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Here are two questions that I currently have about the minimum polynomial and characteristic polynomial of a linear endomorphism on a finite dimensional space:

  • If the characteristic polynomial $c = p_1^{d_1} p_2^{d_2} \dotsm p_k^{d_k}$, where each $p_i$ is irreducible and $d_i \neq 0$, we know the minimum polynomial $m = p_1^{e_1} p_2^{e_2} \dotsm p_k^{e_k}$. Why can it not be the case that some $e_i = 0$?
  • A proof of the primary decomposition theorem starts like this: For $k > 1$, let $q_i = m/p_i^{e_i}$. Then the $q_i$'s are coprime, so there are polynomials $a_i$ such that $a_1 q_1 + \dotsb + a_k q_k = 1$. Why it is wlog that all $a_i \neq 0$?

Thank you for your help!

Edit: Is there a simple explanation without extending the ground field?

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How are you defining the characteristic polynomial? You can show that it is the product of all the elementary divisors of the associated module, and then the result is obvious. – wj32 Nov 14 '12 at 21:46
@wj32 Characteristic polynomial defined as in here:… – hwhm Nov 14 '12 at 21:53
up vote 2 down vote accepted

For your first question, assume that the characteristic polynomial had an irreducible factor $p_i$ that does not divide the minimal polynomial. Then extending the ground field (by writing down a matrix for the endomorphism and interpreting it as one of a linear transformation $\phi$ over the larger field) we can obtain a root of $p_i$, which would be an eigenvalue of $\phi$ (a root of its characteristic polynomial, which hasn't changed by the field extension) without being a root of its minimal polynomial (which hasn't changed either). But every eigenvalue of $\phi$ must be a root of its minimal polynomial, since any polynomial $P(\phi)$ of $\phi$ acts on an eigenvector $v$ with eigenvalue $\lambda$ by the scalar $P(\lambda)$, and when $P$ is the minimal polynomial one has $P(\phi)=0$, whence $P(\lambda)=0$.

For your second question, $p_i$ divides every $q_j$ with $j\neq i$, so if $a_i=0$ then one would have that $p_i$ divides $a_1 q_1 + \dotsb + a_k q_k = 1$, which is absurd. (You don't need to apply wlog to get $a_i\neq0$.)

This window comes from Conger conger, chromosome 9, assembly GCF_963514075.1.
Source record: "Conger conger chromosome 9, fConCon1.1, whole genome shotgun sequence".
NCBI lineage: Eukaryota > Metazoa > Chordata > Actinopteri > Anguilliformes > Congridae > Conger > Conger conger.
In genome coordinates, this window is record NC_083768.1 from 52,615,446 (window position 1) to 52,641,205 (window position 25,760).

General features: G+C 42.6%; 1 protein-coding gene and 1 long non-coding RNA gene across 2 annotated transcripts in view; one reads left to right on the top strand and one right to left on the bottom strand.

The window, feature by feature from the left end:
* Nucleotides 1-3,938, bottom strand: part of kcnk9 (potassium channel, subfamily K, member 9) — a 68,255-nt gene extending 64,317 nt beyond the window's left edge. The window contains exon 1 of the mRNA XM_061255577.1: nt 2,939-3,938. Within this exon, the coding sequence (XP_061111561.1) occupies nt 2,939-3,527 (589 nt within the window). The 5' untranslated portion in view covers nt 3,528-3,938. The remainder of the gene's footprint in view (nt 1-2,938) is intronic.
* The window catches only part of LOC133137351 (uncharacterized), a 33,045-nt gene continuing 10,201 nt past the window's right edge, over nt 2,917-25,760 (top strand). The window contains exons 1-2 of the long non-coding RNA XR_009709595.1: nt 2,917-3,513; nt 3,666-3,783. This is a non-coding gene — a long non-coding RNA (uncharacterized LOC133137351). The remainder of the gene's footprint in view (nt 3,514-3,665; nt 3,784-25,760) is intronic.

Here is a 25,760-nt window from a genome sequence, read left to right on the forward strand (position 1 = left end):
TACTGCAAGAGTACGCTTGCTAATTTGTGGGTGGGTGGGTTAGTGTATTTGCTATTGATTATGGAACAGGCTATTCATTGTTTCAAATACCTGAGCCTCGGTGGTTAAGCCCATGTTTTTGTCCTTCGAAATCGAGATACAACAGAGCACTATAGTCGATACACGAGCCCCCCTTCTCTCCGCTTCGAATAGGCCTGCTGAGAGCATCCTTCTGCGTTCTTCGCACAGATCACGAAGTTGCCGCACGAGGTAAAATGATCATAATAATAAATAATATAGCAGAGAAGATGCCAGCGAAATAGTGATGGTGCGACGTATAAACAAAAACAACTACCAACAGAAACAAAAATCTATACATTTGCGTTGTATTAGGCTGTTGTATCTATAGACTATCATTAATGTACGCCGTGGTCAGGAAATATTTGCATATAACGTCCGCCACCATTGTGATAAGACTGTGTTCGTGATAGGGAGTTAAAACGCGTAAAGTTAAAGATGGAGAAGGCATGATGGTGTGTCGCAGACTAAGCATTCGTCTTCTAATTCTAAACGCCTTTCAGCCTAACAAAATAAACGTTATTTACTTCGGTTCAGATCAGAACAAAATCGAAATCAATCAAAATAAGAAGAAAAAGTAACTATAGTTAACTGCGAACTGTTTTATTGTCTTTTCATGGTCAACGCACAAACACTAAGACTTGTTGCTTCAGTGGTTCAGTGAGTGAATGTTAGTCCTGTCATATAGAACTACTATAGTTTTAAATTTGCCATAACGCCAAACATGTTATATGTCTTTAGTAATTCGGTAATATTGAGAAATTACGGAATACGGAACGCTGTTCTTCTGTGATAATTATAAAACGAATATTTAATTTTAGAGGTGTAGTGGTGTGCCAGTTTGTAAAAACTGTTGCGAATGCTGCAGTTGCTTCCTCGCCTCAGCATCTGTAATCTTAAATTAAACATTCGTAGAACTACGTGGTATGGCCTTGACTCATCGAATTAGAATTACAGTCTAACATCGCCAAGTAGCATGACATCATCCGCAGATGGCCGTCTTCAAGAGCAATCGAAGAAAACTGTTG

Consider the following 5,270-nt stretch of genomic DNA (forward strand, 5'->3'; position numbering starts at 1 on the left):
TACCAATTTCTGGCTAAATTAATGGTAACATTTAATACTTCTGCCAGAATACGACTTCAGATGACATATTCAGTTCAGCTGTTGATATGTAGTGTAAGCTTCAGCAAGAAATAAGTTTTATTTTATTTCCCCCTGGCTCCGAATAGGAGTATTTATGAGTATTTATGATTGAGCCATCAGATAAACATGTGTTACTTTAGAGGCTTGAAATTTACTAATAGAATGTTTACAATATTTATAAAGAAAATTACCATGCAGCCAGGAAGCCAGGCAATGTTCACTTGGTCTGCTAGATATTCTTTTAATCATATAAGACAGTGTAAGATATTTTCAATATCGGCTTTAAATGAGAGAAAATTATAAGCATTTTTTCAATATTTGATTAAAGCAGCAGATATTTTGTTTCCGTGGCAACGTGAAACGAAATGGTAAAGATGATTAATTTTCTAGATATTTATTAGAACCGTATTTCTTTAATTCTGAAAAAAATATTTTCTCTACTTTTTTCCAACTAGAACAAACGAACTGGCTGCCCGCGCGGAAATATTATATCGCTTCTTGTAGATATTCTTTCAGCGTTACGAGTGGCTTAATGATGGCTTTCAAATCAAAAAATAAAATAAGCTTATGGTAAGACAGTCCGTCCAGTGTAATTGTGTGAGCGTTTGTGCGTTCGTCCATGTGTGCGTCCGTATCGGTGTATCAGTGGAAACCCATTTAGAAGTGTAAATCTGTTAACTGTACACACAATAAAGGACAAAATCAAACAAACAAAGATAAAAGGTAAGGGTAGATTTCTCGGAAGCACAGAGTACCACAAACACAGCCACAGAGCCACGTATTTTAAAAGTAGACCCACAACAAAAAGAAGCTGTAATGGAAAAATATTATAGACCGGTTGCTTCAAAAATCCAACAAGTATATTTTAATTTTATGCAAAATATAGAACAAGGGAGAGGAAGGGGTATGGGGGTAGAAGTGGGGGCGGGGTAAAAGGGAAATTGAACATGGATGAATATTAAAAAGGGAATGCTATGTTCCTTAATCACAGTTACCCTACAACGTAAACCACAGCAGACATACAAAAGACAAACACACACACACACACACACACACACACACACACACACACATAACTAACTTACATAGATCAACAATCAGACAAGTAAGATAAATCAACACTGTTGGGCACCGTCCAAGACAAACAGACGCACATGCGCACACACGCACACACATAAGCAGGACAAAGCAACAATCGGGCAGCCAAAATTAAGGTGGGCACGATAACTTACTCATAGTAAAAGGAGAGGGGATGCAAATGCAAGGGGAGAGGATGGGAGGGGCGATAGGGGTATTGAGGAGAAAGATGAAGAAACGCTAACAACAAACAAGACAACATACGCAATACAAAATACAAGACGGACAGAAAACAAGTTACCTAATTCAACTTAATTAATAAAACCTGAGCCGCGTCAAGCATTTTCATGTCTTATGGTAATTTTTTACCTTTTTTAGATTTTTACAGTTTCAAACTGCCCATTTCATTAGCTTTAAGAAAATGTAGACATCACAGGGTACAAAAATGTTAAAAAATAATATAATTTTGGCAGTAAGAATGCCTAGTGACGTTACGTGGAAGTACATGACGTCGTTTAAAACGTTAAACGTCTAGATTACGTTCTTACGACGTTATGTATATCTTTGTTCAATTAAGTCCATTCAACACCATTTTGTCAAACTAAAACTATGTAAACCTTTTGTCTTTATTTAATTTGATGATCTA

In reply to the added question, here is a proof for the first question entirely working over the original field. It will be a hardly inspiring induction on the dimension, where in addition it is hard to see where exactly is the crux of the proof, but that is because of a real difficulty: what exactly can we say about the characteristic polynomial $\chi_\phi$ of $\phi\in\operatorname{End}(V)$ without mentioning its roots, the eigenvalues (which may not exist over the original field)? I will use the following fact, which follows from the computation of the characteristic polynomial of a block triangular matrix: if $W$ is a $\phi$-stable subspace of $V$, then $\chi_\phi$ is the product of the characteristic polynomials of the endomorphisms $\phi|_W$ of $W$ and $\phi_{V/W}$ of $V/W$ defined by $\phi$. In this situation it is also clear that if some polynomial of $\phi$ vanishes (on $V$) then the same polynomial of $\phi|_W$ and of $\phi_{V/W}$ also vanish (on $W$ and $V/W$ respectively; the converse may fail), so the minimal polynomials of $\phi|_W$ and of $\phi_{V/W}$ divide that of $\phi$.

Now I will prove "every irreducible factor $p_i$ of $\chi_\phi$ divides the minimal polynomial of $\phi$" by induction on $\dim V$. If $\dim V=0$ then both polynomials are unity and there is nothing to prove. Otherwise choose a nonzero vector $w$ and let $W$ be the span of all vectors $\phi^i(w)$ for $i\geq0$ (the smallest $\phi$-stable subspace containing $w$). If $d$ is minimal such that $\phi^d(w)$ is linearly dependent on $w,\phi(w),\ldots,\phi^{d-1}(w)$ then $d=\dim W$ is nonzero since $w\neq0$, and the minimal polynomial $P$ of $\phi|_W$ cannot be of degree less than $d$; therefore it is of degree $d$ and equal to the characteristic polynomial of $\phi|_W$. Since $P$ divides the minimal polynomial of $\phi$, we are done if $p_i$ divides $P$, so assume this is not the case. But then $p_i$ divides the characterisitic polynomial of $\phi_{V/W}$; by the induction hypothesis it divides the minimal polynomial of $\phi_{V/W}$, and therefore the one of $\phi$.